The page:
Fire, cats and the Kimberley's declining mammals
A project undertaken at the Research Institute for the Environment and Livelihoods, Charles Darwin University, and supervised by Brett Murphy
Until just 20 years ago, the mammal fauna of northern Australia's vast savanna landscapes was considered secure; the catastrophic declines of central and southern Australia had not occurred in the north. However, work in Kakadu National Park since the 1990s has shown a massive, ongoing decline in mammal diversity and abundance. Recent evidence based on Indigenous knowledge has shown that these declines extend well beyond Kakadu, across the Top End of the Northern Territory. We are unable to implement an effective management response because the underlying drivers remain highly uncertain. Predation by cats and changes to fire regimes, and their interaction, have been strongly implicated, but it is unclear why northern mammals didn't decline earlier – cats were present for well over a century, and the cessation, or at least attenuation, of Aboriginal fire management occurred many decades ago.
The strongest evidence that fire also plays a role in the northern mammal decline is recent work from Kakadu, showing that between 2001 and 2007 mammal declines were greatest at the most frequently burnt sites. Similarly, results from CSIRO's Kapalga fire experiment suggested that a regime of annual fires reduced mammal abundance relative to unburnt controls. Critically, both of these studies have indicated that the predominant season of fire (i.e. early vs. late dry season) has little effect on small mammals – both early and late fires seem to be equally detrimental. This finding is starkly at odds with the prevailing fire management paradigm in northern Australia, that of extensive prescribed burning early in the dry season – under mild fire conditions – to prevent extensive, intense late dry season fires.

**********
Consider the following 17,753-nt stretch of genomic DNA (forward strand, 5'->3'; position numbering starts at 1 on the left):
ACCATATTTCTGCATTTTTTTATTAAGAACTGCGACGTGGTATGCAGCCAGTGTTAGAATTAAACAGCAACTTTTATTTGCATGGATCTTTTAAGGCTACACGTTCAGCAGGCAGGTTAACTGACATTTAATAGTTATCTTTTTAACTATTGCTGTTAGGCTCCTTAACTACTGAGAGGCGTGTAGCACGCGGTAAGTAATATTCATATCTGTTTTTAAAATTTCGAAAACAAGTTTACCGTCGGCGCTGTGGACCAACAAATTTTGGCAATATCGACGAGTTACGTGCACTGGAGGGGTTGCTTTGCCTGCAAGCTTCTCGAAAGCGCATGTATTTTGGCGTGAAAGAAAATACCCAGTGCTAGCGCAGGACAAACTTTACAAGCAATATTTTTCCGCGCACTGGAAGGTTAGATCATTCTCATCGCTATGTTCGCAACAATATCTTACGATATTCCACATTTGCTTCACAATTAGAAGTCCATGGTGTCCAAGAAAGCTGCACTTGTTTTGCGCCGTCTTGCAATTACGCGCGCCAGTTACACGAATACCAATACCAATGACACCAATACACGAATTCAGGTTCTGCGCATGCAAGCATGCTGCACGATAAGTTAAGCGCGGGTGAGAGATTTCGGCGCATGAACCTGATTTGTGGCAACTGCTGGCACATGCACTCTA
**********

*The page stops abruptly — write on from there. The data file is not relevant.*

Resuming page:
Prominent ecologists have advocated increasing the 'patchiness' and heterogeneity of fires to favour small mammals, despite little direct evidence linking them. Hence, one of the critical knowledge gaps is whether mammals are disadvantaged by some 'types' of fire. We expect that fire attributes associated with reduced shelter (e.g. high intensity, low patchiness) would facilitate predation by cats and be detrimental to mammals. This question is of enormous applied significance, because varying the frequency and intensity of fire through prescribed burning is one of the few tools available to land managers in these vast savanna landscapes.
Our study focusses on the remaining intact mammal assemblages in isolated parts of Australia's far northern savanna landscapes to examine the nexus between cats, fire and small mammals.
We will address four key questions:
Progress and Results
In 2015/2016, the project's fieldwork was completed. At 88 sites across Melville Island, which were surveyed for mammals in the early 2000s, we conducted live trapping of small mammals (5 nights trapping at each site) and camera trapping (5 cameras × 5 weeks observation at each site). We undertook detailed assessments of vegetation and habitat at these sites. We now have information on changes in small mammal distribution and abundance over a 15-year period, as well as the current distribution and abundance of feral animals (cats, cattle, horses) and dingoes.